In these and many other situations, I see our people performing above and beyond the level of normal expectations so that they can provide an uncommon level of service and responsiveness to our customers. In most of these cases, our efforts have a direct impact on the health and wellbeing of an actual patient. I also believe that our customers generally receive this kind of special and concentrated service without even knowing (or acknowledging) the things that our people have done to take care of them.
These things largely go unnoticed by our customers because Med One has performed at this level for so long that it seems to be expected of us as the norm. We do not charge extra because our people care what they do, or because our organization is willing to “work miracles” behind the scenes to deal with almost impossible situations. We normally don’t even mention it because it tends to sound like boasting. This type of caring, responsiveness, and flexibility has always been part of the Med One culture. The thing that amazes me is that in recent years as our company has grown and added many new staff members in several different locations, we have been fortunate to find people who share that passion for service, responsiveness, and excellence.
This spirit and culture is evident in many, many ways by our Med One team members in all areas. We are aware of several instances in our international markets when our folks have been working with customers in different sales scenarios and have discovered the need for serious changes in clinical procedures. Our people have worked behind the scenes with clinicians to help bring about practices that are safer and more compliant with standard medical protocol.
Our leasing personnel are well known for their ability to respond quickly and efficiently to provide unique solutions for difficult situations. From the very beginnings of our company we have understood that if you don’t make your product easier to buy than your competition, you will find your customers buying from them, not you. We have always been focused on making it very, very easy to do a lease with Med One. Almost daily, we are able to provide solutions that will facilitate our customers to quickly acquire the use of important equipment needed to provide for their patient’s care.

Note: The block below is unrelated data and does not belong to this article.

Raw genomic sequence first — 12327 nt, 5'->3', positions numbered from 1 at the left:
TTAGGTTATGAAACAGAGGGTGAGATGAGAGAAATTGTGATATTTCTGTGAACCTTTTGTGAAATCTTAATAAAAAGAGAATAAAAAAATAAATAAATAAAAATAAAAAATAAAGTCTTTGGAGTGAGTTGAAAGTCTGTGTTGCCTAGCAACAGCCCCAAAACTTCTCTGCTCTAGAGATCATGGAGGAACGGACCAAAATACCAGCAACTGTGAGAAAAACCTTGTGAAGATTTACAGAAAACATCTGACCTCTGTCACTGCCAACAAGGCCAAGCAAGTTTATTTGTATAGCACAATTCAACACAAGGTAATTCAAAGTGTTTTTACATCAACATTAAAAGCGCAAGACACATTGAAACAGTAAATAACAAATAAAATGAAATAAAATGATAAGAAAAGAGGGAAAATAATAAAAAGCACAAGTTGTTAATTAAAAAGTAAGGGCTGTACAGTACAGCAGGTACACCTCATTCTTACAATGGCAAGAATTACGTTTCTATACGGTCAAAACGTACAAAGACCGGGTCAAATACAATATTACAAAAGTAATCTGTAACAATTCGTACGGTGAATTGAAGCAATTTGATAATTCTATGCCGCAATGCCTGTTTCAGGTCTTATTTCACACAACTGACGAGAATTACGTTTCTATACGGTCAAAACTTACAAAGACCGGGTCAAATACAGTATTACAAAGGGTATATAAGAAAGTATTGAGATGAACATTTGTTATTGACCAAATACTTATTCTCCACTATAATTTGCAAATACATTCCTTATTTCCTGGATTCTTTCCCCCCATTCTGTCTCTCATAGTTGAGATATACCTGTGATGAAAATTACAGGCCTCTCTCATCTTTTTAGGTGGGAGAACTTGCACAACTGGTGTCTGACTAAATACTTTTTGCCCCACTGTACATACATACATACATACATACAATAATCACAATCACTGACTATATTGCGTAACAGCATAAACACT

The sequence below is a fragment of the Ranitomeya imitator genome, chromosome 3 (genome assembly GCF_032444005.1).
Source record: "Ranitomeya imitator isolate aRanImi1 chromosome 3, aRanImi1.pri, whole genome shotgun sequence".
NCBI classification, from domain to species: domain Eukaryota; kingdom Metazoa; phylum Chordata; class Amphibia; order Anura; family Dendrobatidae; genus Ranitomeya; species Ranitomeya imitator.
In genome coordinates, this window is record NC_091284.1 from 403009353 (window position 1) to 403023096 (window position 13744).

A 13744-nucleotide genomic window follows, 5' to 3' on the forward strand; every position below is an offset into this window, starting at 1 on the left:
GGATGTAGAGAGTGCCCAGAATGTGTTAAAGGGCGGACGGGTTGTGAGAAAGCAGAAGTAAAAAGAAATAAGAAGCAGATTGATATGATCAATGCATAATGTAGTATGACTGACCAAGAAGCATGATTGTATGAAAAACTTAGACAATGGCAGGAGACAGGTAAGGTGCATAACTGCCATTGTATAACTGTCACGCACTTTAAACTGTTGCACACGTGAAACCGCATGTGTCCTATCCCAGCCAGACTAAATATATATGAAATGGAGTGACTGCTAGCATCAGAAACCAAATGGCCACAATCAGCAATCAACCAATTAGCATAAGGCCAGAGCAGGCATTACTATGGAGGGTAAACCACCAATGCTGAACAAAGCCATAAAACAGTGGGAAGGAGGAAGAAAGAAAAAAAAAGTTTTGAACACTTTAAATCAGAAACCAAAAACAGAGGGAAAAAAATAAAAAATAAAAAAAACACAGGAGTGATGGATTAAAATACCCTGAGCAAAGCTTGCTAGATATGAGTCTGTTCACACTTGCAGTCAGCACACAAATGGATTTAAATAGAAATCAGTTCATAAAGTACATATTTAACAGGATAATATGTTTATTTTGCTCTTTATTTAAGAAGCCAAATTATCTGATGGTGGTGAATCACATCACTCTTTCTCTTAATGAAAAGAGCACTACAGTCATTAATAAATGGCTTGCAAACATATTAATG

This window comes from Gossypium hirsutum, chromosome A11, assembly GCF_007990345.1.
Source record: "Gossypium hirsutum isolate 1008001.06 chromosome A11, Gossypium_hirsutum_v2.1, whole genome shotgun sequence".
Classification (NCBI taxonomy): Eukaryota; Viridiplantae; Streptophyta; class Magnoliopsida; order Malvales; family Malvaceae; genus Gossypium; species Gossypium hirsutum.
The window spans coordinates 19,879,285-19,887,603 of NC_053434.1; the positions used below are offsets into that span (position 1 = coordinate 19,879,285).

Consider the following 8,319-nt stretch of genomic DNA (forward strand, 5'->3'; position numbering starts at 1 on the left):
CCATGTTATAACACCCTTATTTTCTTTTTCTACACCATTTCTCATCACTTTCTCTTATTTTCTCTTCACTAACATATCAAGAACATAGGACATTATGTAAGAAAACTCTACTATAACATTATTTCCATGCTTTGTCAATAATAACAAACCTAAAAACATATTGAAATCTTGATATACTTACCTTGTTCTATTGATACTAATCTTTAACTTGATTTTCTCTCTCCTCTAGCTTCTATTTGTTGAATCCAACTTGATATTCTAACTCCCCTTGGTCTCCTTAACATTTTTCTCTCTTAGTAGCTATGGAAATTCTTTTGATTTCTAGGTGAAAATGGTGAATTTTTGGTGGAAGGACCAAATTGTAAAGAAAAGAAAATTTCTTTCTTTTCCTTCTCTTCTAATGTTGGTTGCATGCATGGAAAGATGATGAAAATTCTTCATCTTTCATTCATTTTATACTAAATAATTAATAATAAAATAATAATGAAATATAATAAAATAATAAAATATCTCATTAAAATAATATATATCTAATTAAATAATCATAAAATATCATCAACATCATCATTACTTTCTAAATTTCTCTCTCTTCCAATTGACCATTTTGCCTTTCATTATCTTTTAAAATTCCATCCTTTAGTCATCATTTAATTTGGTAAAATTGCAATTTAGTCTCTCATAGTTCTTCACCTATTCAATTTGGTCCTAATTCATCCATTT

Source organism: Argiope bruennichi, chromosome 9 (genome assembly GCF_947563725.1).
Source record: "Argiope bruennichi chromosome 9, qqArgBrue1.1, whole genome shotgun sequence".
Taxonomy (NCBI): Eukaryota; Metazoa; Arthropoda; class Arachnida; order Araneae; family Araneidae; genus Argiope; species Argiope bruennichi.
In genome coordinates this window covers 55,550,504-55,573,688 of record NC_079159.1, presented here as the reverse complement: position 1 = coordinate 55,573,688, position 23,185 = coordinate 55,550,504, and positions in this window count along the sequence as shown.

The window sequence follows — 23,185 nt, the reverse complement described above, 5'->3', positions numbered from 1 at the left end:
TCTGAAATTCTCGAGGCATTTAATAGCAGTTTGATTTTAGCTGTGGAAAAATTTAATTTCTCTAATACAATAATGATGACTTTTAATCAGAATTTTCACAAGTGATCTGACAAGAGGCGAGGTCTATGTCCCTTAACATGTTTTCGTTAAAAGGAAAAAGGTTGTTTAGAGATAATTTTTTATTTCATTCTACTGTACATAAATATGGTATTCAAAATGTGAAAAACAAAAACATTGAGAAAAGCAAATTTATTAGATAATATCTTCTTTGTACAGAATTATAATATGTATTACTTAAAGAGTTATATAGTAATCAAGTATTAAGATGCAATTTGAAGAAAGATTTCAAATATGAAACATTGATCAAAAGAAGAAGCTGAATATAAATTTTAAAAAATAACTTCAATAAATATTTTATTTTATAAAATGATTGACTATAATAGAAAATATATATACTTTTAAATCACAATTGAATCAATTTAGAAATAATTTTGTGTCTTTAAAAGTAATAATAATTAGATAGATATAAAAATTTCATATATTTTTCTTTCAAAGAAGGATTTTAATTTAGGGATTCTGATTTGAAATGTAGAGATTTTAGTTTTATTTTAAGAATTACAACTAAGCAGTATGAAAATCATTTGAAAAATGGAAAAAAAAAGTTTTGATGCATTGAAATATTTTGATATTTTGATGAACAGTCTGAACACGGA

From the very beginning, our associates have each dedicated themselves to make Med One a unique company. None of them actually set out with the intent to try to create a unique company. I think that it is a tribute to the quality and character of our people, that as they go about doing their jobs, striving for excellence, and caring about the customers they serve, their combined impact is to have, in deed, made Med One a truly unique organization. The collective excellence and character of our people combines to create a truly remarkable “whole.”
I am a firm believer that a company is only as extraordinary as its employees. Everyone has had a business encounter with a company that has conducted extensive “customer service training” for their employees. It seems that their approach is always the same and always seems contrived or forced. Everyone has also probably had the pleasing experience of dealing with someone to whom friendliness and caring just seems to come natural. The difference is instantly evident. Betsy Sanders said, “Service, in short, is not what you do, but who you are. It is a way of living that you need to bring to everything you do, if you are to bring it to your customer interactions.”
The impressive thing to me about the “Sick Babies Shouldn’t Have To Wait” motto, adopted by our people, is just that, it was spawned and adopted by our people. It was not developed by our marketing or public relations department. It was not introduced as a slick advertising campaign. It was created by a group of people who really care about what they do and about the impact that their individual actions have on real people. I personally feel a deep sense of gratitude for what each of our associates do. I know that our customers appreciate it, even though few of them ever know the real cost and effort that has been expended in their behalf. In the words of Sam Walton, “Our goal as a company is to have customer service that is not just the best, but that is legendary.”